DESPITE moving into a new residential suburb Lenka Latincic has a daily struggle with a problem usually faced only by Liverpool's rural residents — an unsealed main road.
When Ms Latincic and her family bought a new house in Middleton Grange in 2012 she didn't expect that nearby Flynn Avenue would still be without kerb and guttering nearly two years later.
"They never laid that road properly," Ms Latincic said.
"There are potholes all over it and only part of it has kerb and guttering, but not the side that connects to Cowpasture Road.
"There's also a huge hump which you have to swerve to avoid.
"That's very dangerous; it's an accident waiting to happen.
"I've called the council and all they do is patch the potholes.
"They don't do anything else about it."
Liverpool MP Paul Lynch spoke about the problem in state parliament recently.
"This situation really is quite concerning," Mr Lynch said.
"Liverpool Council, in my view, should be doing better.
"The lack of regard for the road seems to be symptomatic of council disregarding Middleton Grange.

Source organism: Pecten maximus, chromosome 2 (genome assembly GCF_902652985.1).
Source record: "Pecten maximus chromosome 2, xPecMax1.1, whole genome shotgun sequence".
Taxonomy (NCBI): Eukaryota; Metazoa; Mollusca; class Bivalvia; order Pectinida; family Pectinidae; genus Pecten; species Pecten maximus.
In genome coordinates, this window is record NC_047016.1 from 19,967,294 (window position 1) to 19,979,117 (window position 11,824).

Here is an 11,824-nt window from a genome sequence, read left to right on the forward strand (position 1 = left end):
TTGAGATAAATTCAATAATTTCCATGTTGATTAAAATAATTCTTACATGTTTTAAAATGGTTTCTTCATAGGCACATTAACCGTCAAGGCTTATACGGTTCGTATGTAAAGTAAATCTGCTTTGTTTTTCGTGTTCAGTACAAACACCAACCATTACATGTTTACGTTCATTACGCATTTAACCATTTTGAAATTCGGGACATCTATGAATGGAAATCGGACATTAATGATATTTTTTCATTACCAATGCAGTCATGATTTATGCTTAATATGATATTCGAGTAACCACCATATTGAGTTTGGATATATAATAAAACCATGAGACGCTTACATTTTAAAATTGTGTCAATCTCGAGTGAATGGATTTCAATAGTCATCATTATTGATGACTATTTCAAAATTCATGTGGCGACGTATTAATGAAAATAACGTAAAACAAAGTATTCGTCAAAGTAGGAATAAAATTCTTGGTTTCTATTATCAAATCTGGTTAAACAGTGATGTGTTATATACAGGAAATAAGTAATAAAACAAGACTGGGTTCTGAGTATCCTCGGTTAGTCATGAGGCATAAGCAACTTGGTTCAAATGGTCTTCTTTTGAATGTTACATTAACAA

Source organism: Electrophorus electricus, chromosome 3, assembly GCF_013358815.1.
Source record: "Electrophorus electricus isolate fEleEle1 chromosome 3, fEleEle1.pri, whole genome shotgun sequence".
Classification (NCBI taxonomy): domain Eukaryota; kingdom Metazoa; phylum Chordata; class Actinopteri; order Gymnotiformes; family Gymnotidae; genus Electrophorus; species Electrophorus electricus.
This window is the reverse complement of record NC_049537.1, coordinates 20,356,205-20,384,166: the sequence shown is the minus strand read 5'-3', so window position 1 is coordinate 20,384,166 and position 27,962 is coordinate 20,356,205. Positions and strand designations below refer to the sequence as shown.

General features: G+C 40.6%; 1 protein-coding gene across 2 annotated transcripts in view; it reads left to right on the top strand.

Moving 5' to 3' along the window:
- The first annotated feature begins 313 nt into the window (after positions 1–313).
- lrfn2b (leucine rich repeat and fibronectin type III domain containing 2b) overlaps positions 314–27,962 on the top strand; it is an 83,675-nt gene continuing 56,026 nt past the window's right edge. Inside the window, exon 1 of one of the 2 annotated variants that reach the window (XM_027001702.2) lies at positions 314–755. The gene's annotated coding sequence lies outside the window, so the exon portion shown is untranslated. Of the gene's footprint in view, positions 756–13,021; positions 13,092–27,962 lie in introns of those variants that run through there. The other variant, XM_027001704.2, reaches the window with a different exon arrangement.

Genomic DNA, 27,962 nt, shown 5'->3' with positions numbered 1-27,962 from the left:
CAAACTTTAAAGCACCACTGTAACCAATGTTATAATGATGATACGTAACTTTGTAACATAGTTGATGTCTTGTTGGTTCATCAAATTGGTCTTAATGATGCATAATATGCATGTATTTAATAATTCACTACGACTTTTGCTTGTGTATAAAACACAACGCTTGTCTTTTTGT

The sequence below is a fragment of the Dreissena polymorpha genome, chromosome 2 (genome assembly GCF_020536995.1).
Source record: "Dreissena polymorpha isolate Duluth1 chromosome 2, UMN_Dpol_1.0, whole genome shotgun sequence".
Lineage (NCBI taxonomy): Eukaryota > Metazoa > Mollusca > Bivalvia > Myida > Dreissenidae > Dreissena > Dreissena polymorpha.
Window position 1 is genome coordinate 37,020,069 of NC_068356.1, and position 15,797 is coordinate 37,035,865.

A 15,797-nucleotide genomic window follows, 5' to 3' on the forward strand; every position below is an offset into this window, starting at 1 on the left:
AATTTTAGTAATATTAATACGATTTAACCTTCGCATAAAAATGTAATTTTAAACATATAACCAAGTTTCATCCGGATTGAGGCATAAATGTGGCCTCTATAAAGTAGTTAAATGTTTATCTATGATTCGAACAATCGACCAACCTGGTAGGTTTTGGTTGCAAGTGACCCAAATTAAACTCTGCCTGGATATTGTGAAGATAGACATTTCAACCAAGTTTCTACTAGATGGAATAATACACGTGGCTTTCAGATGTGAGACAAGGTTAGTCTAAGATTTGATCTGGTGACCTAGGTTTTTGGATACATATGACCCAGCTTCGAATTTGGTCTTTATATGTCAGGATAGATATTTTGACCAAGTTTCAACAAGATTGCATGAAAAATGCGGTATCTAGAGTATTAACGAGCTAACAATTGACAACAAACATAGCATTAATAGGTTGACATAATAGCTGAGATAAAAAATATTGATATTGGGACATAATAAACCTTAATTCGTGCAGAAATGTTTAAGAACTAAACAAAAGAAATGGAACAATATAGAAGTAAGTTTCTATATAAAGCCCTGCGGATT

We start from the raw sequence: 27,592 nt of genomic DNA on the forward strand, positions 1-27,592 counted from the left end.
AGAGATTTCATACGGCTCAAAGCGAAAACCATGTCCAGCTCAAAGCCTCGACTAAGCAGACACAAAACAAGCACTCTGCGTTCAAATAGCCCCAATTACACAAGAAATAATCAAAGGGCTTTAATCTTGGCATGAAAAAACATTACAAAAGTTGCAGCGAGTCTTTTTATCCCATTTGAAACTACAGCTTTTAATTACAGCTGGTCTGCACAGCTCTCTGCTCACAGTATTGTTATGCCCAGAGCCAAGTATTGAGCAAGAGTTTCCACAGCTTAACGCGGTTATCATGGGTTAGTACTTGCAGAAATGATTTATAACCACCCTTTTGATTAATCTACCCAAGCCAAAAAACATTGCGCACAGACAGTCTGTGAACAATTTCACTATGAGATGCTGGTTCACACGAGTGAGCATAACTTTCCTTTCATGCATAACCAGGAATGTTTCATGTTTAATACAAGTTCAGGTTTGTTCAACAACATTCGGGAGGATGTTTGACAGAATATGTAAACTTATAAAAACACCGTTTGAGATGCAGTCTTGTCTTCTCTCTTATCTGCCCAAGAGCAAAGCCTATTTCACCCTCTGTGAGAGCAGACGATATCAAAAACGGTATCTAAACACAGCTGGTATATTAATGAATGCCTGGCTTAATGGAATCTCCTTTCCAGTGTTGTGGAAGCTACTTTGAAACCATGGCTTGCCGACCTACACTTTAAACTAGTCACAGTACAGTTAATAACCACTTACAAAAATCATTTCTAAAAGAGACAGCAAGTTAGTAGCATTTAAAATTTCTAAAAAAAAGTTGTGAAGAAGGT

"I find it hard to understand the council's neglect of this area when it recently resolved to spend $7 million to build one road in the Warwick Farm horse precinct."
A Liverpool Council spokeswoman said Flynn Avenue was historically a rural road built to suit minimal traffic flow.
"However, as the area has been rezoned the council's development control plan now specifies that as the properties on Flynn Avenue are developed, the owners of those properties will be responsible for upgrading the section of the road in front of their property," she said.
"The timeline will depend on when the owners choose to develop their properties, the spokesman said.
"In the meantime, the council will undertake repairs to the road periodically and monitor the road to identify any areas needing maintenance."